When a person takes semaglutide, they are able to eat less food without the body entering starvation mode. Once the person stops taking the drug, their body will process that calorie deficit as a sign of malnourishment and will try to put the weight back on. This could mean that the person’s previous appetite will return and that their metabolism will decrease again, Fitch said.

All the behaviors that the person experienced before taking semaglutide, be it insatiable appetite or high blood sugar, are likely to return.

There are many reasons why someone might halt their semaglutide treatment, such as high out-of-pocket cost or inaccessibility due to drug shortage. Some people who take semaglutide report unsavory side effects like the loss of appetite, a newfound disgust for alcohol, and unusual cravings. In the weeks after a person stops taking semaglutide, those reactions should go away.

“Biologically, it affects your drive to consume alcohol in addition to consuming food. When you stop it, that drive to go back to that behavior goes back to normal. We don’t have data to show that it gets worse,” Fitch said.

It’s possible that it’s effective for a person to take a break from semaglutide use and return to it if the weight creeps back in, Fitch said, but there’s no data to support that yet.

What Should You Do If You Want to Stop Taking the Drug?

If someone chooses to stop taking semaglutide, there’s no need to gradually reduce their dose or cadence. Once a person stops regularly taking the medication, their body will naturally cycle through the remaining drug, Fitch said.  

If someone is taking the highest dose of Wegovy, for instance, it can take between five and seven weeks to completely leave the body. To be on the safe side, the label recommends stopping for at least two months before trying to get pregnant.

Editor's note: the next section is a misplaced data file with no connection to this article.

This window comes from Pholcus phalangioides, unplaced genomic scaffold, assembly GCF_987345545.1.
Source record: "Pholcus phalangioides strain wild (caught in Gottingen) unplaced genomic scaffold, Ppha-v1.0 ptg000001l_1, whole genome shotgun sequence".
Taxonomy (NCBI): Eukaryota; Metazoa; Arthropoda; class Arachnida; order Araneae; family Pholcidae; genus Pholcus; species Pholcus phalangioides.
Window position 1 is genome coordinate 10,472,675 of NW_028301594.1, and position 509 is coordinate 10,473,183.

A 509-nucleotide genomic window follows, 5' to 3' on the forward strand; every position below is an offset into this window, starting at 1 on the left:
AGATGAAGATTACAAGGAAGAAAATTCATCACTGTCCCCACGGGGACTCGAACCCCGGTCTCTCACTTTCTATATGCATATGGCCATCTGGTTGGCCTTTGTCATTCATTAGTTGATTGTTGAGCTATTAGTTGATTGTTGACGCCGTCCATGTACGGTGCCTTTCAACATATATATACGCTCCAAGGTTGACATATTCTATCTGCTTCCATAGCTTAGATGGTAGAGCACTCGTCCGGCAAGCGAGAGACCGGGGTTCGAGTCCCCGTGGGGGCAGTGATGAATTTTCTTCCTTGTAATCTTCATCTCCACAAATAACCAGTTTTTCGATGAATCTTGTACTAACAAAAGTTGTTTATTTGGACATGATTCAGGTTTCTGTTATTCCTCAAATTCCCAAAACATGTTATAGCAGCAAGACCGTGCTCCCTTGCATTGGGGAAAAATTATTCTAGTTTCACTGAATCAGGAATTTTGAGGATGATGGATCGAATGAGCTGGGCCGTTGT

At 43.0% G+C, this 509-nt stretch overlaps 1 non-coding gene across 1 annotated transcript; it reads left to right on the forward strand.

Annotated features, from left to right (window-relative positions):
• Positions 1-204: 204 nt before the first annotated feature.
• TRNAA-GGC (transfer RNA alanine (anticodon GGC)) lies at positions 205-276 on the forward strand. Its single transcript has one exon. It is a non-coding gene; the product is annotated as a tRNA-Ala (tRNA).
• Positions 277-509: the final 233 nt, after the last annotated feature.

Each person’s health picture post-semaglutide will look different depending on how much weight they lost, how quickly they lost it, whether it was fat or muscle, and whether they are exercising or taking other lifestyle precautions, Fitch said.

She recommends that those seeking weight loss treatment check in often with a trusted provider so they can adjust their lifestyle and care. When a person takes semaglutide and loses weight, it’s important that they continue eating enough protein and exercising, Fitch said. If not, they could be losing muscle rather than shedding pounds of fat.

In some instances, it may make sense for the patient to reduce their semaglutide dosage to see whether they can maintain the weight loss at a lower dose before committing to going off the medication.

“I’m worried somewhat about some of the episodic care that’s being delivered quickly with these sorts of medications that isn’t being supported in a long-term fashion,” Fitch said.

Is Ozempic a Sustainable Weight Loss Solution?

Losing weight, even if only temporarily, can have health benefits. The Novo Nordisk study followed people who took semaglutide for 68 weeks and then stopped. Over the following year, cardiometabolic risk factors—including blood pressure, blood sugar, and cholesterol levels—rose in participants who stopped taking semaglutide but remained lower than those in the placebo group.